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Understanding Relationships

Pretty much every database consists of multiple tables, where each table stores one segment of the application's data. In a normalized database, some tables will be associated with other tables (not all will, though). For example, going back to a hollywood database, there would be a relationship between a table that stores directors and another that stores information about specific movies. The association between two tables is called a relationship, of which there are three kinds: one-to-one, one-to-many, or many-to-many. The representative symbols for the three types of relationships are shown in Figure 3.2.

Figure 3.2. These three stick figures (or variations on these) are used in database models to represent the relationships between tables.

The relationship is one-to-one if one and only one item in Table A applies to one and only one item in Table B (e.g., each U.S. citizen has only one Social Security number, and each Social Security number applies to only one U.S. citizen; no citizen can have two Social Security numbers, and no Social Security number can refer to two citizens). Figure 3.3 shows how this would be diagrammed.

Figure 3.3. There is a one-to-one relationship between Social Security numbers and United States citizens.

A relationship is one-to-many if one item in Table A can apply to multiple items in Table B. The terms female and male will apply to many people, but each person can be only one or the other (Figure 3.4). A one-to-many relationship is the most common one between tables in a database.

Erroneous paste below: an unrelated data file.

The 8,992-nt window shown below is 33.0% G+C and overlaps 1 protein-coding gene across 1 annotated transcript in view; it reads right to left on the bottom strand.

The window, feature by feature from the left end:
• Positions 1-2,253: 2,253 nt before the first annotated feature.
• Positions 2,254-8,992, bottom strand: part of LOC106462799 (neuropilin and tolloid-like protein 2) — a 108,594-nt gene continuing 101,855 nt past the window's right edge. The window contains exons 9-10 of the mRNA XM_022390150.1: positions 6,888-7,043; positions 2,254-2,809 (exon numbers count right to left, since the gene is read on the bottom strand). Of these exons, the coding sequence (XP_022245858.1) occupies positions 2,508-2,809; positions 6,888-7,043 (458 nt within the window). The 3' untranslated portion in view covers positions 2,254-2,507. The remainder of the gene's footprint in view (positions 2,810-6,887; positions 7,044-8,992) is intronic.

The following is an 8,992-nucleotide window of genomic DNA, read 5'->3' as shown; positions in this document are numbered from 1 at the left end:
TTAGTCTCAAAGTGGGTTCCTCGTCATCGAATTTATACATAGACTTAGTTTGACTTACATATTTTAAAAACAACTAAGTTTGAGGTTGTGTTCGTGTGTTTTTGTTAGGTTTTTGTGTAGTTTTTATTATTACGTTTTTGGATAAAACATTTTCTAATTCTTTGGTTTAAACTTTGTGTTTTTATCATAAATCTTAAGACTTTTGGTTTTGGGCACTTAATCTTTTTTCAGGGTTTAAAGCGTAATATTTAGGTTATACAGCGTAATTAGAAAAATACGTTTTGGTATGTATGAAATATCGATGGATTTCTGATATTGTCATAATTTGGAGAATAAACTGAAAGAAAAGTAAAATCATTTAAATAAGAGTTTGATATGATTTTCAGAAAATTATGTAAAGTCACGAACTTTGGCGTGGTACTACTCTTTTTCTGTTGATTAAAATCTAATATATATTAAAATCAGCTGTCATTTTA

Figure 3.4. There is a one-to-many relationship between people and gender. Each person only has one gender, but each gender can apply to multiple people.

Finally, a relationship is many-to-many if multiple items in Table A can apply to multiple items in Table B. For example, a record album can contain songs by multiple artists, and artists can make multiple albums (Figure 3.5). You should try to avoid many-to-many relationships in your design because they lead to data redundancy and integrity problems. They'll be found and fixed during the normalization process.

Figure 3.5. There is a many-to-many relationship between albums and artists.

Relationships and keys work together in that the keys serve as the connection between related tables. The primary key in one table will normally relate to a foreign key in another.

Now that you have the basics of keys and relationships, you can begin to normalize your database.


  • The process of database design results in an ER (entity-relationship) diagram, using boxes for tables and the symbols from Figure 3.2. You'll see this in action over the next several pages.

  • The term "relational" in RDBMS actually stems from the tables, which are technically called relations.

  • As you'll see in time, the normalization process breaks many-to-many relationships, like between artists and albums, down into two one-to-many relationships. To do so, an intermediary table will be invented.

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